• Experience designing tools for uses of mixed digital literacy
  • Ability to hold, and experience in handling, information classified at SECRET.
  • Experience of data analysis and presentation
  • Ability to provide an ongoing service contract, if required.
Nice-to-have skills and experience
Demonstrate a familiarity with the nuclear sector

How suppliers will be evaluated

How many suppliers to evaluate
3
Proposal criteria
  • Technical Solution
  • Approach and methodology
  • How the approach or solution meets user needs
  • How they’ve identified risks and dependencies and offered approaches to manage them
Cultural fit criteria
  • Work as a team with our organisation and other organisations
  • Take a collaborative and sharing approach, actively seeking input from colleagues and stakeholders
  • Challenge the status quo
  • Be inventive with their ideas for developing this tool.
Payment approach
Capped time and materials
Assessment methods
  • Written proposal
  • Presentation
Evaluation weighting

Technical competence

60%

Cultural fit

10%

Price

30%

Questions asked by suppliers

1. Can you elaborate on the split of onsite work (at BEIS) and offsite (at suppliers site)? Would a supplier based outside of London be acceptable?
The majority of the work will be carried out offsite. The times that the supplier will need to come to BEIS would be to show their 'prototype' and to give updates on the work accordingly. Depending on how the project is run, they may be required to come into BEIS at regular intervals. It is because of this uncertainty that we require suppliers to be able to easily come into London regularly, if need.
2. Are you able to share any detail around how you estimated the budget to be 130k to 160k?
We have based this range from work conducted for other government departments on a very similar problem in different sectors.
3. Do you have a requirement to follow the Government's Digital Service Standard (e.g. Agile Discovery, Alpha, Beta)?
Yes, that is the purpose of the prototype showing near the start of the contract. After we see this prototype and agree that it is what we require then that is deemed the "Alpha" stage moving into "Beta".
4. What existing data does the authority hold in relation to the civil nuclear supply chain?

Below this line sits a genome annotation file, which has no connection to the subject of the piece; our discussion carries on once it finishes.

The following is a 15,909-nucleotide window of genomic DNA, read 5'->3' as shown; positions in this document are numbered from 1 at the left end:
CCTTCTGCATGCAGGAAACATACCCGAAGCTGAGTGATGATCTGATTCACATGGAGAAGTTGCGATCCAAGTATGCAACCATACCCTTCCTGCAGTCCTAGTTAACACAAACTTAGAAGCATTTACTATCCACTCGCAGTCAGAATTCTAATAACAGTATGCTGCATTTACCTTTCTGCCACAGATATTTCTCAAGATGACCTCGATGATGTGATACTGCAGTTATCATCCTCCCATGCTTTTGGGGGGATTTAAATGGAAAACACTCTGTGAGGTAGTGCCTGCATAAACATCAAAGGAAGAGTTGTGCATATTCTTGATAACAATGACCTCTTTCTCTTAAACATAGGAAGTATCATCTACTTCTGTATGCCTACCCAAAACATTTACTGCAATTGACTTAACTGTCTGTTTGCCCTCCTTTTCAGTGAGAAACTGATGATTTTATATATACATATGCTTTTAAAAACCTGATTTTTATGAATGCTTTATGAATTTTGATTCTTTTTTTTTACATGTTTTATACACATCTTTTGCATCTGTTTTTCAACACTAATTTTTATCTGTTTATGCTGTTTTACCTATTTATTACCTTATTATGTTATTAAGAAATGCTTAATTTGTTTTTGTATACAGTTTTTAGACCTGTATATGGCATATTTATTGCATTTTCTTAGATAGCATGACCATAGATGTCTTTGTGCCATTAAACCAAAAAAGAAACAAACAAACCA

There is data held by the regulator, the Office of Nuclear Regulation, in the form of the List N database in the relation to sensitive nuclear information.
5. What factors in the authority believe drive the increased classification of Civil Nuclear supply chain data?
Some of the information may have a classification that requires an SC clearance level.
6. Does the BEIS have a database (or access to) with data of part numbers / systems that you want to map, along with the associated Tier 1 suppliers (that’s one level below the prime contractors) for the civil nuclear supply chain ?
The department can provide information relevant, where it exists and where access is allowed.
7. Is the task to map the civil nuclear supply chain, then identify cyber security providers. Or is the task to focus only on the cyber security providers within the civil nuclear supply chain and map these?
The task is to map the civil nuclear supply chain in full. We require all points, or as much as possible, from the entire supply chain to be identified, we do not just want the cyber security providers identified.
8. What is the approx. order of magnitude of the part numbers and Tier 1 suppliers that will need to be mapped?
The department is keen to understand what order of magnitude of the supply chain is possible to map.
9. Would the use of an existing COTS solution (with configuration) via GCloud be considered as an option or must BEIS have ownership of the product?
If this relates to a commercial and off the shelf product than that is fine. It is key however that BEIS own the data and there is a method of keeping the data updated after contract end and for the future.